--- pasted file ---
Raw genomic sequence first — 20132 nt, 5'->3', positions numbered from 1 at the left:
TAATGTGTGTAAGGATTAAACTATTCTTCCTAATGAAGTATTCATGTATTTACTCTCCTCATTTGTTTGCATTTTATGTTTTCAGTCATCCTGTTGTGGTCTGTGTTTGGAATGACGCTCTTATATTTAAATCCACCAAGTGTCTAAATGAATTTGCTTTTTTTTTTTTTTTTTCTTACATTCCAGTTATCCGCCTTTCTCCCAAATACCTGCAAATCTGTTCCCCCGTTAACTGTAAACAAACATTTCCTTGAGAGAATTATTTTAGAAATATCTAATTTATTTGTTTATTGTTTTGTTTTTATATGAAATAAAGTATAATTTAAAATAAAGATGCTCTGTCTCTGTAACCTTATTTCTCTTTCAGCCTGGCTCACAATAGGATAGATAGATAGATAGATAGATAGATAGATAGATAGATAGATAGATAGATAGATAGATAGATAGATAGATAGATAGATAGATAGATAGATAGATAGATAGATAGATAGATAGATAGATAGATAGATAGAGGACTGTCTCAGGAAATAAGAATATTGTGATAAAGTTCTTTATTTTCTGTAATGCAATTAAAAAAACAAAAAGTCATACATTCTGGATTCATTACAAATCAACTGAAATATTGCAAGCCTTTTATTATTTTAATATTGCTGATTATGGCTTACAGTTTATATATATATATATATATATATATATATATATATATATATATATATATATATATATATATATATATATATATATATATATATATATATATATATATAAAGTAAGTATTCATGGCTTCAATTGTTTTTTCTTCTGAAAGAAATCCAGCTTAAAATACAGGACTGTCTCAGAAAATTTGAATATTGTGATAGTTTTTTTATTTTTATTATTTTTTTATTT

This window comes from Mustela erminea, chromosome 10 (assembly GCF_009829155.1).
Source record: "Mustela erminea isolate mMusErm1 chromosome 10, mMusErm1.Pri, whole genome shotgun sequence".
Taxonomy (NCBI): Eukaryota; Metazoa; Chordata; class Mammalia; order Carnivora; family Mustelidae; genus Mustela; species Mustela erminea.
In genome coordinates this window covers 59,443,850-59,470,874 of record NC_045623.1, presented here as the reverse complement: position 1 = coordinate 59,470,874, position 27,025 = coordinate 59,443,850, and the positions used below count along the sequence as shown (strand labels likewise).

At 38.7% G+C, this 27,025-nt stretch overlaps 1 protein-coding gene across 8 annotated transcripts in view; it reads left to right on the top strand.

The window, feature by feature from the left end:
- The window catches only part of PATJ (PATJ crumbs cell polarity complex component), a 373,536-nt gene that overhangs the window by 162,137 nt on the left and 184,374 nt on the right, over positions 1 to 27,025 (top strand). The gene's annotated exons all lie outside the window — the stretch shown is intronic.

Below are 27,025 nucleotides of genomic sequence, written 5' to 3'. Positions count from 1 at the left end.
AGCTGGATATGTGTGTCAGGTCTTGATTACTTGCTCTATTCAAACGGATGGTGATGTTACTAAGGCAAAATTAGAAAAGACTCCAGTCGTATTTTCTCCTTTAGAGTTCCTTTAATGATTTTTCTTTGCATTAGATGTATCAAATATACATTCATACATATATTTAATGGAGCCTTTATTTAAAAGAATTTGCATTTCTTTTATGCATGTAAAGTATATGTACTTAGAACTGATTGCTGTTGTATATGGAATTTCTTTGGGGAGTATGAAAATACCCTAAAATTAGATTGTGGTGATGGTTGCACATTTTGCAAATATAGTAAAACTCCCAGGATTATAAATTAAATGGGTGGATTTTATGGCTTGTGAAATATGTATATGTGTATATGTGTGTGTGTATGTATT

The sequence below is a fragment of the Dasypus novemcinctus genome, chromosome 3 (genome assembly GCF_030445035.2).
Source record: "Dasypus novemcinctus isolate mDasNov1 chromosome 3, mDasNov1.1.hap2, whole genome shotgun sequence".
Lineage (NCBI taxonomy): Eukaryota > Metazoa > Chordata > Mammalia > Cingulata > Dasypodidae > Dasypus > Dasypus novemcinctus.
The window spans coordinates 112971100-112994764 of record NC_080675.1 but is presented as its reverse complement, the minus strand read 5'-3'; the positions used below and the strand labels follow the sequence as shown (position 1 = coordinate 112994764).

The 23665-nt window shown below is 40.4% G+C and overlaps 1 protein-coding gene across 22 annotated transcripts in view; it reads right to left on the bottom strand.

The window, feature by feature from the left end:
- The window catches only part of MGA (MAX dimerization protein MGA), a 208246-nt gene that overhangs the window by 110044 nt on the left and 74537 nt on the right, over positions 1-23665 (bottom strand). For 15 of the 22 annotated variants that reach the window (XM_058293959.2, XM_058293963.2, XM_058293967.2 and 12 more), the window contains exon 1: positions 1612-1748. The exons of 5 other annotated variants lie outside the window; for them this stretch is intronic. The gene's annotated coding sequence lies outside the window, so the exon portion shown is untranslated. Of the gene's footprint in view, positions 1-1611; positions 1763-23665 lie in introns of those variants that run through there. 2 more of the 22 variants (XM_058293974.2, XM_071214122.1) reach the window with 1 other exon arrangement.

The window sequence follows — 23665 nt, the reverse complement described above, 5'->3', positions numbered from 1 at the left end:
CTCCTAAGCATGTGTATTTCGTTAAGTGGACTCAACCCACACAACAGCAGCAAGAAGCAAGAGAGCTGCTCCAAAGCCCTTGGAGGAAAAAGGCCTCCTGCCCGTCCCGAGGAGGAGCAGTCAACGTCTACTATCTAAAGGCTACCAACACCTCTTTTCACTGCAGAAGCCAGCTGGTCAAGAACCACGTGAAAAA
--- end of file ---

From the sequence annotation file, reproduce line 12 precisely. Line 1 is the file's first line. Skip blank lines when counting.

The sequence below is a fragment of the Dasypus novemcinctus genome, chromosome 3 (genome assembly GCF_030445035.2).